YOU WOULD think that any film which opens with a bank robbery and action heroes as cops has to be a bit clichéd? Well it is but is redeemed largely by its emphasis on stylised action over intelligent story, inherent light-heartedness over grim reality of crime in LA, adrenalin rush over logical explanations. And for the two hours or so you don't really get bored with all this boys club bonding at the LAPD's (Los Angeles Police Department) Special Force, S.W.A.T Special Weapons And Tactics.
Columbia Pictures' "S.W.A.T" is predictable, but fun especially when it abounds in macho men with soft hearts running heroically all over crime scenes. An adaptation of a TV serial, "S.W.A.T", now stretched on the big screen by director Clark Johnson, is an attempt to show the vigour and excellence of the special force in the cop fraternity and the honour that goes with it. The film starts when gun-toting guys are holding some bank employees hostage and even as the robbers are shot down, partners Gamble (Jeremy Renner) and Jim Street (Collin Farrell) are in the doghouse for acting on their own and not obeying orders. Refusing to accept a demotion, Gamble quits while Street accepts it hoping to reinstate himself at a later point.
Street is now working in a department that is dull. Then comes veteran S.W.A.T officer Dan Hondo Harrelson (Samuel Jackson) who has been asked to put together a team of men as a special task force. Street after proving himself finds himself in the team along with two current S.W.A.T officers (Brian Van Holt and Josh Charles), an ex-cop (James Todd) and a female cop (Michelle Rodriquez). What follows is a tough training regimen, which makes them a formidable team. The action is focused on the training till the police commissioner discovers that an international crook, Alex Montel, (Olivier Martinez) is in his custody.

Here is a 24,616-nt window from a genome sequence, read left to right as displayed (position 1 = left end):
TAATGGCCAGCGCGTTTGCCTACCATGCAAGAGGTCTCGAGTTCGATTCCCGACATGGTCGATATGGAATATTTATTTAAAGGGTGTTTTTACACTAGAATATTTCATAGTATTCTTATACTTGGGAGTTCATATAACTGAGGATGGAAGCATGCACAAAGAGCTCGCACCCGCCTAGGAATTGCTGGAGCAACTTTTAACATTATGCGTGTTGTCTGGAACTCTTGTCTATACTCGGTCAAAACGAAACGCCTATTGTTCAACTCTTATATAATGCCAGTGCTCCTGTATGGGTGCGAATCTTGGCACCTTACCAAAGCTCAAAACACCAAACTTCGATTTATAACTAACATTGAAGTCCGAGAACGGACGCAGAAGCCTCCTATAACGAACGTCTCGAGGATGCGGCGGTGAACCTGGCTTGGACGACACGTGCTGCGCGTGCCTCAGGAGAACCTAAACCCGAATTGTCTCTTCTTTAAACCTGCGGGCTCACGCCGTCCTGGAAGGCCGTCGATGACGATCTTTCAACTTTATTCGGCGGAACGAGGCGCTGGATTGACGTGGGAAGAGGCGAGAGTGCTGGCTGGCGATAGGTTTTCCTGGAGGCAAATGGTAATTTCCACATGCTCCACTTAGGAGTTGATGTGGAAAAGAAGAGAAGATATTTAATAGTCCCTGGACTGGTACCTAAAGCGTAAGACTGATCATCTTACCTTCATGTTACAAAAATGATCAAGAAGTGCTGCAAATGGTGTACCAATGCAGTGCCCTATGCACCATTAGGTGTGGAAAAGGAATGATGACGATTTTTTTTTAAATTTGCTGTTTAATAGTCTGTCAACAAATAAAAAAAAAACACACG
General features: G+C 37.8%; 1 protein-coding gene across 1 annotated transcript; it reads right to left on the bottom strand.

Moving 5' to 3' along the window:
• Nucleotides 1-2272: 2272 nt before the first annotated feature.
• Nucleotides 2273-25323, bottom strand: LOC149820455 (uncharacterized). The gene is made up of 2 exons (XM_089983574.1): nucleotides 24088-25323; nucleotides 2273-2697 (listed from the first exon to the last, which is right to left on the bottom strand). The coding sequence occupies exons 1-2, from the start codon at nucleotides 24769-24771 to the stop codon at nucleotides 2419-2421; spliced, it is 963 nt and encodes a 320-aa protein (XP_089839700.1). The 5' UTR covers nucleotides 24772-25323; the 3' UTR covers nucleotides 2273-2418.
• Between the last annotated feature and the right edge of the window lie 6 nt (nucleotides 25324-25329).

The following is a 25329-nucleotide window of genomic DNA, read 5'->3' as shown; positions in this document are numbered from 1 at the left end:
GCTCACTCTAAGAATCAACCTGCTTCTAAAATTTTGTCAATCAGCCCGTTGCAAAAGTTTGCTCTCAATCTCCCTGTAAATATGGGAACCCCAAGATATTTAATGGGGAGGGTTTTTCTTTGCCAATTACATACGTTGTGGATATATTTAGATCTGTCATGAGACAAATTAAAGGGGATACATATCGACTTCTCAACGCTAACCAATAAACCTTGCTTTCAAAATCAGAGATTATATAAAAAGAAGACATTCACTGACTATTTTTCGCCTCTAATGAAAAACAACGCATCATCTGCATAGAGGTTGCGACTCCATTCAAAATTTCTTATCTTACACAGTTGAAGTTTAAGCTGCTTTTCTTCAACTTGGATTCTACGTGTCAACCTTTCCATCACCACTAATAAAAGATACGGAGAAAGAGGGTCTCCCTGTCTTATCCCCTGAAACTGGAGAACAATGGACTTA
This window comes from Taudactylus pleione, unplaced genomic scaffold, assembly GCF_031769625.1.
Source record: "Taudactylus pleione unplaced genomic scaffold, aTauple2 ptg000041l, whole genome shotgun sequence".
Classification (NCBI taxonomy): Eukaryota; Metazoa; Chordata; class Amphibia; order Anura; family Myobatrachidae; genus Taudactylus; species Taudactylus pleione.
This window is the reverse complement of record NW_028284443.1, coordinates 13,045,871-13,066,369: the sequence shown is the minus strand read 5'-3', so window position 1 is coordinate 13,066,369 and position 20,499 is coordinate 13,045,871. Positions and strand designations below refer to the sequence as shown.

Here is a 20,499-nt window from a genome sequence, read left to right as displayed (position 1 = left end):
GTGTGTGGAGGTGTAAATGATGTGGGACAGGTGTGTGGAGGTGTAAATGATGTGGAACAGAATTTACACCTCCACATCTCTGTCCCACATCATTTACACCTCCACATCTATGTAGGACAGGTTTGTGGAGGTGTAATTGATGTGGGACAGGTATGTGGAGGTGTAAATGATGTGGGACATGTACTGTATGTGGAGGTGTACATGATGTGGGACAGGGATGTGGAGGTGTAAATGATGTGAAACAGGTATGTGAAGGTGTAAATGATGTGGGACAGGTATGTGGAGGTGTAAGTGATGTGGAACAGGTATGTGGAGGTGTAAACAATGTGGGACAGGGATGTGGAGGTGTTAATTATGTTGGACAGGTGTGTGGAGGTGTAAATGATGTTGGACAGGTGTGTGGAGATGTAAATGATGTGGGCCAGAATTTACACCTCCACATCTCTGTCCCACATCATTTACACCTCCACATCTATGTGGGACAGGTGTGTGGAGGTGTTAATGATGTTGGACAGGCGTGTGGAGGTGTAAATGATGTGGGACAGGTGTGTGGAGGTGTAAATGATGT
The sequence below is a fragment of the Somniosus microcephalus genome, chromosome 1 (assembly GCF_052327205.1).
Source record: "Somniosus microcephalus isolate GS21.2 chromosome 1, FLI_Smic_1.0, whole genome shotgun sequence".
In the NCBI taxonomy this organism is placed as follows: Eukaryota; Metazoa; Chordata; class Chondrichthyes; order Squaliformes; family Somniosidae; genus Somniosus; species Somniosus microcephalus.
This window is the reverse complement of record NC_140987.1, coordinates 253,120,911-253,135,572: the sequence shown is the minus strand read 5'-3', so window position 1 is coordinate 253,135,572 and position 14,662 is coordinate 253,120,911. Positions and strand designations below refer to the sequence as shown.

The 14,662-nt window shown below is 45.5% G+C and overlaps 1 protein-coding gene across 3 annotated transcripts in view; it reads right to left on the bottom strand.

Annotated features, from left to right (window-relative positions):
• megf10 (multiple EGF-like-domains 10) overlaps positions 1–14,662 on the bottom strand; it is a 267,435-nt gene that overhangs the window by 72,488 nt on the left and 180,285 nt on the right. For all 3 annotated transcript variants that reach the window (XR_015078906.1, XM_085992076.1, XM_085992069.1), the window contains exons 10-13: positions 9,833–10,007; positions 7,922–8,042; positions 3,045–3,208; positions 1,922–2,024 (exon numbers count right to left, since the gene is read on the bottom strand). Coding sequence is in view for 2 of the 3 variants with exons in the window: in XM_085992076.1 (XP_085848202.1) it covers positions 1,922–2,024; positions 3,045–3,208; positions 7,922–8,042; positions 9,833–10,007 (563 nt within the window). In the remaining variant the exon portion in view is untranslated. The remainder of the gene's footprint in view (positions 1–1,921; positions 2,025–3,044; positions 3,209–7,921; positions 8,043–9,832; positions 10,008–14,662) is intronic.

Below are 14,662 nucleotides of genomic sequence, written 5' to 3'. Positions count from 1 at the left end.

Poor Martinez obviously found it difficult to look tough in an orange jumpsuit with chains on his hands and feet.
Samuel Jackson has moments when he is laconic and his wry humour surfaces. Collin Farrell is effective when he is running about trying to catch the criminals. And the rest, they curl their lips at appropriate times and look tough.
In the face of computer-generated action scenes, SWAT relies on good old-fashioned shootouts and cop activities including chasing an aircraft that lands on a highway bridge. You know who will win in the end but nonetheless, interesting to see it through till the climax.
Send this article to Friends by